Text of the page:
Third Letter From Scholars of Yemen on the Saudi War on Yemen

To: American Secretary of State John Kerry
British Foreign Secretary Philip Hammond
French Minister of Foreign Affairs Jean-Marc Ayraut

On the occasion of a year of the bombardment and blockade of Yemen, we write for a third time as scholars of Yemen to deplore the actions of the governments you represent, which have served cumulatively to erase fundamental principles of international and international humanitarian law:

1 Drafting the one-sided UNSC 2216 used to legitimize war;

2 Attempting to protect Saudi Arabia and the other Coalition countries against condemnation by the UN Human Rights Council, leaving the Office of the UN High Commissioner for Human Rights alone to issue a condemnation of war crimes;

3 Continuing massive arms sales in the face of documented war-crimes by the Coalition;

4 Participating in refuelling warplanes, identifying targets, and facilitating the blockade of vital imports of food and fuel to Yemen.

We are aligned with no party in the internal political divisions of Yemen and deplore human rights violations by all the warring parties. However, we note that the major targets of the Yemen war, the Houthis and the bulk of the former Yemeni army, have over the past years fought Islamic State and Al-Qa’ida which your governments view as terrorist groups and which have targeted Arab as well as European cities – most recently Brussels. Against this background, we renew our call to you to do everything to obtain an immediate and complete ceasefire and the launch of unconditional Yemeni-Yemeni negotiations for the formation of a transition government. And we ask that you offer no cover to the attempts of the Coalition states to extract commercial gains from their war and to avoid, in the name of plans for GCC ‘reconstruction’ of Yemen, legal responsibility for war reparations.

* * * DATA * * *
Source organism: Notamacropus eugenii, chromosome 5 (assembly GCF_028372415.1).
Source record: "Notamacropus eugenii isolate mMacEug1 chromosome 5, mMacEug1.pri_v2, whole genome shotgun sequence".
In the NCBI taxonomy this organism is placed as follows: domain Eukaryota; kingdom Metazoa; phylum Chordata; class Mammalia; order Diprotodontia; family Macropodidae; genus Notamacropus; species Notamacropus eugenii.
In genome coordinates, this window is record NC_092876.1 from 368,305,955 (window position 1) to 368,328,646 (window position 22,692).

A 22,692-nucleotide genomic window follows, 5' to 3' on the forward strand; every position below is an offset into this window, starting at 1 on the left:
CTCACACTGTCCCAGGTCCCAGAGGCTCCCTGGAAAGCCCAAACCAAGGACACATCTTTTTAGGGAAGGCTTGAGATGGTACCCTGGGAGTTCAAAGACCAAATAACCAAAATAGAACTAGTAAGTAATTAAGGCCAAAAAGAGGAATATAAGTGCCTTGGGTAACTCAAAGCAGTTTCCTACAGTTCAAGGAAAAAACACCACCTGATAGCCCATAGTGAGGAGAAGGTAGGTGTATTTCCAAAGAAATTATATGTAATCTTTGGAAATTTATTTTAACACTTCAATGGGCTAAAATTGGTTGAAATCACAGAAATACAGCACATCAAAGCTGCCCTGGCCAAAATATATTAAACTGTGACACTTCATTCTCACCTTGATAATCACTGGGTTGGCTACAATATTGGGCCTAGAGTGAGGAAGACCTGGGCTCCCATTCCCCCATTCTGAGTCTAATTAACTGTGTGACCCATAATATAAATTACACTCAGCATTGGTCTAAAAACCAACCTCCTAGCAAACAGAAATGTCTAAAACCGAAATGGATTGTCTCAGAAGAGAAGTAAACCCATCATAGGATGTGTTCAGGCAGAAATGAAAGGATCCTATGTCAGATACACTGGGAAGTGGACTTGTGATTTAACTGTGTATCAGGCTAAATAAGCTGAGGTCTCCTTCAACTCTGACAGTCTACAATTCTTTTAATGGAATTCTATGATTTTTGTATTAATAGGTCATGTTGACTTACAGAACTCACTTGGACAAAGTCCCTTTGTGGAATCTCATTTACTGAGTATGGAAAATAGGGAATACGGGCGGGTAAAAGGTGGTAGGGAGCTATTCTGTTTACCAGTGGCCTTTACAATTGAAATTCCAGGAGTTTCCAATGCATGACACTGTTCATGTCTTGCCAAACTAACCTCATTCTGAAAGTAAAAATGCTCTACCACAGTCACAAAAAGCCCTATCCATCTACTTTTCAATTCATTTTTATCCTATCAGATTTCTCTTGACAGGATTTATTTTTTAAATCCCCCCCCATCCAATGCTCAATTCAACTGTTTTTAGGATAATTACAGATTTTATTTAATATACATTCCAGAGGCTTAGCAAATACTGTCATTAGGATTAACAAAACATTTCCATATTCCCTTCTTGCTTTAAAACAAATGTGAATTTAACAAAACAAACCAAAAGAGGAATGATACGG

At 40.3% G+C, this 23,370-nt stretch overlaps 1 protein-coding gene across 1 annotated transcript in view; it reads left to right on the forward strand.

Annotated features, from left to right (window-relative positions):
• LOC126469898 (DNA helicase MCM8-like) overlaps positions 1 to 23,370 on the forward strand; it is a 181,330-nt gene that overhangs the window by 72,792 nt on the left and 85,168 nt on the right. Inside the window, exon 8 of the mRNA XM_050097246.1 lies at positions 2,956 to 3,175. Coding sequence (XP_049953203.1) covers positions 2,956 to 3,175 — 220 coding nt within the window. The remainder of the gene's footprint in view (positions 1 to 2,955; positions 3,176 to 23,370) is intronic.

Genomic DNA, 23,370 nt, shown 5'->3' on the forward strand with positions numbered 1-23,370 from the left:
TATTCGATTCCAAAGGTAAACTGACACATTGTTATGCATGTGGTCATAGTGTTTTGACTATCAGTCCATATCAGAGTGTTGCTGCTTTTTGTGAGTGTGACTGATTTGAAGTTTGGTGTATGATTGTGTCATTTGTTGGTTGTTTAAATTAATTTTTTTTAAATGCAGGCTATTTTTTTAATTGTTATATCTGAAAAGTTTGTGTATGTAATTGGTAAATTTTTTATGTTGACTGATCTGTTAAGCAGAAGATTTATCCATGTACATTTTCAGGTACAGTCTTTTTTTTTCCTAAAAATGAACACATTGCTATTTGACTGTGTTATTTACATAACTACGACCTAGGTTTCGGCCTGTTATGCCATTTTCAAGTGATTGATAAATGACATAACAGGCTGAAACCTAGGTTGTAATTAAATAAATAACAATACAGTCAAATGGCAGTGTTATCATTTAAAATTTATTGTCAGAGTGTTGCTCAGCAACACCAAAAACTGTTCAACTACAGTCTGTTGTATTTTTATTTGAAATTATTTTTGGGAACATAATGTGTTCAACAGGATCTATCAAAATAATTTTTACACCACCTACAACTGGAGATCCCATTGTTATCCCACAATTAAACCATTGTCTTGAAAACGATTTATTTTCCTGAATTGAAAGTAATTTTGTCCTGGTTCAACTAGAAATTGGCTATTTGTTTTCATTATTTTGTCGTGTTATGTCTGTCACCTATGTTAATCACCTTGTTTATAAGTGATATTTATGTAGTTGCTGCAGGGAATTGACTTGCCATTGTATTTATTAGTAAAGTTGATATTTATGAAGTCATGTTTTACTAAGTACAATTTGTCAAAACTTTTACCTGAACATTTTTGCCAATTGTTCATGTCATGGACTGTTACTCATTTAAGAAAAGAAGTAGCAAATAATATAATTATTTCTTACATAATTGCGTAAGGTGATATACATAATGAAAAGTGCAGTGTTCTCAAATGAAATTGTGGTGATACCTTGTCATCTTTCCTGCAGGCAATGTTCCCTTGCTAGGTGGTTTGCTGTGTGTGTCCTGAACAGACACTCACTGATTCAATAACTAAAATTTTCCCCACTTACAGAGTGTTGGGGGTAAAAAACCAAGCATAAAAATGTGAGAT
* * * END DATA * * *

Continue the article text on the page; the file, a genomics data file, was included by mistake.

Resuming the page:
Najwa Adra
Independent Scholar

Geneviève Bédoucha
CNRS, Paris

Isa Blumi
Stockholm University

Laurent Bonnefoy
Sciences Politiques, Paris

François Burgat
IREMAM, Aix-en-Provence

Robert Burrowes
University of Washington

Sheila Carapico
University of Richmond

Steven Caton
Harvard University

Don Conway-Long
Webster University

Rochelle Davis
Georgetown University

Blandine Destremau
CNRS, EHESS, Paris

Paul Dresch
University of Oxford

Ulrike Freitag
Free University of Berlin & Centre for Modern Oriental Studies

McGuire Gibson
University of Chicago

Michael Gilsenan
New York University

Andre Gingrich
Austrian Academy of Sciences

Najam Haider
Barnard College, Columbia University

Mouna Hashem
Independent Scholar

Juliette Honvault
IREMAM, Aix-Marseille Université

Eirik Hovden
Institute for Social Anthropology, Vienna

Lamya Khalidi
CEPAM, CNRS, France

Laurie King
Georgetown University

Thomas Kuehn
Simon Fraser University, Canada

Jean Lambert
CERMOM-INALCO, Paris

Anne Meneley
Trent University, Canada

Brinkley Messick
Columbia University

Flagg Miller
University of California, Davis

Martha Mundy
London School of Economics and Political Science

Michael Perez
University of Washington

Christa Salamandra
Lehman College, CUNY

Jillian Schwedler
Hunter College, CUNY

Gregory Starrett
University of North Carolina

Lucine Taminian
Independent Scholar, Amman

Daniel Varisco
American Institute for Yemeni Studies

Gabriele vom Bruck
School of Oriental and African Studies, University of London

Janet Watson
University of Leeds

Lisa Wedeen
University of Chicago

Shelagh Weir
Independent Scholar

John Willis
University of Colorado

Jessica Winegar
Northwestern University

Stacey Philbrick Yadav
Hobart and William Smith Colleges

Sami Zubaida
Birkbeck College, University of London

 

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